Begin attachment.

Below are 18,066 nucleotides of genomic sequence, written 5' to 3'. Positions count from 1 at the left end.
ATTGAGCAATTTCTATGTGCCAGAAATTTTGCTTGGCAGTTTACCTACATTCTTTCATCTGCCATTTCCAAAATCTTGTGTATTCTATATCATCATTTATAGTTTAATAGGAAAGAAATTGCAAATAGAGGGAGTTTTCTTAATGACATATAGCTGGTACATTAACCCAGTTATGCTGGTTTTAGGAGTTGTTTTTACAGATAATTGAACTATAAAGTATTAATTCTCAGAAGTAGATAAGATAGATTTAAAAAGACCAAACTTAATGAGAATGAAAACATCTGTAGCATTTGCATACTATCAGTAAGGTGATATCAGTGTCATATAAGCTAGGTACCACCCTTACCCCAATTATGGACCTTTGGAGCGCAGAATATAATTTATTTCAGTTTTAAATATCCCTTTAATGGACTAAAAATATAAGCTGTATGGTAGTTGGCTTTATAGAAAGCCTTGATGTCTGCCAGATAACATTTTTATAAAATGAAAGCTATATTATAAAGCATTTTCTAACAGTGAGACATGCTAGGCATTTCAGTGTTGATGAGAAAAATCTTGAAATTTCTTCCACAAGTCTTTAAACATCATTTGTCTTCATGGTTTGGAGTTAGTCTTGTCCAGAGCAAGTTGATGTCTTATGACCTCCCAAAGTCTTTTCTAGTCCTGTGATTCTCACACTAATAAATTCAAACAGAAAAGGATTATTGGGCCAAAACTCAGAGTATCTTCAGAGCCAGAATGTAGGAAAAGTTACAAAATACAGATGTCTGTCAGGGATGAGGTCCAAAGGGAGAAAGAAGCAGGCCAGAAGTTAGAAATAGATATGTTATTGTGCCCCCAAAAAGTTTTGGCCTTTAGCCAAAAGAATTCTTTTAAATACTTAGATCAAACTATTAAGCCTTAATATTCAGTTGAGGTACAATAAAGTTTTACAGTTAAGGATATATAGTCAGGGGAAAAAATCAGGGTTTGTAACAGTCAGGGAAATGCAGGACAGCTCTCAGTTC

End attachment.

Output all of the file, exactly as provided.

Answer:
Below are 18,066 nucleotides of genomic sequence, written 5' to 3'. Positions count from 1 at the left end.
ATTGAGCAATTTCTATGTGCCAGAAATTTTGCTTGGCAGTTTACCTACATTCTTTCATCTGCCATTTCCAAAATCTTGTGTATTCTATATCATCATTTATAGTTTAATAGGAAAGAAATTGCAAATAGAGGGAGTTTTCTTAATGACATATAGCTGGTACATTAACCCAGTTATGCTGGTTTTAGGAGTTGTTTTTACAGATAATTGAACTATAAAGTATTAATTCTCAGAAGTAGATAAGATAGATTTAAAAAGACCAAACTTAATGAGAATGAAAACATCTGTAGCATTTGCATACTATCAGTAAGGTGATATCAGTGTCATATAAGCTAGGTACCACCCTTACCCCAATTATGGACCTTTGGAGCGCAGAATATAATTTATTTCAGTTTTAAATATCCCTTTAATGGACTAAAAATATAAGCTGTATGGTAGTTGGCTTTATAGAAAGCCTTGATGTCTGCCAGATAACATTTTTATAAAATGAAAGCTATATTATAAAGCATTTTCTAACAGTGAGACATGCTAGGCATTTCAGTGTTGATGAGAAAAATCTTGAAATTTCTTCCACAAGTCTTTAAACATCATTTGTCTTCATGGTTTGGAGTTAGTCTTGTCCAGAGCAAGTTGATGTCTTATGACCTCCCAAAGTCTTTTCTAGTCCTGTGATTCTCACACTAATAAATTCAAACAGAAAAGGATTATTGGGCCAAAACTCAGAGTATCTTCAGAGCCAGAATGTAGGAAAAGTTACAAAATACAGATGTCTGTCAGGGATGAGGTCCAAAGGGAGAAAGAAGCAGGCCAGAAGTTAGAAATAGATATGTTATTGTGCCCCCAAAAAGTTTTGGCCTTTAGCCAAAAGAATTCTTTTAAATACTTAGATCAAACTATTAAGCCTTAATATTCAGTTGAGGTACAATAAAGTTTTACAGTTAAGGATATATAGTCAGGGGAAAAAATCAGGGTTTGTAACAGTCAGGGAAATGCAGGACAGCTCTCAGTTC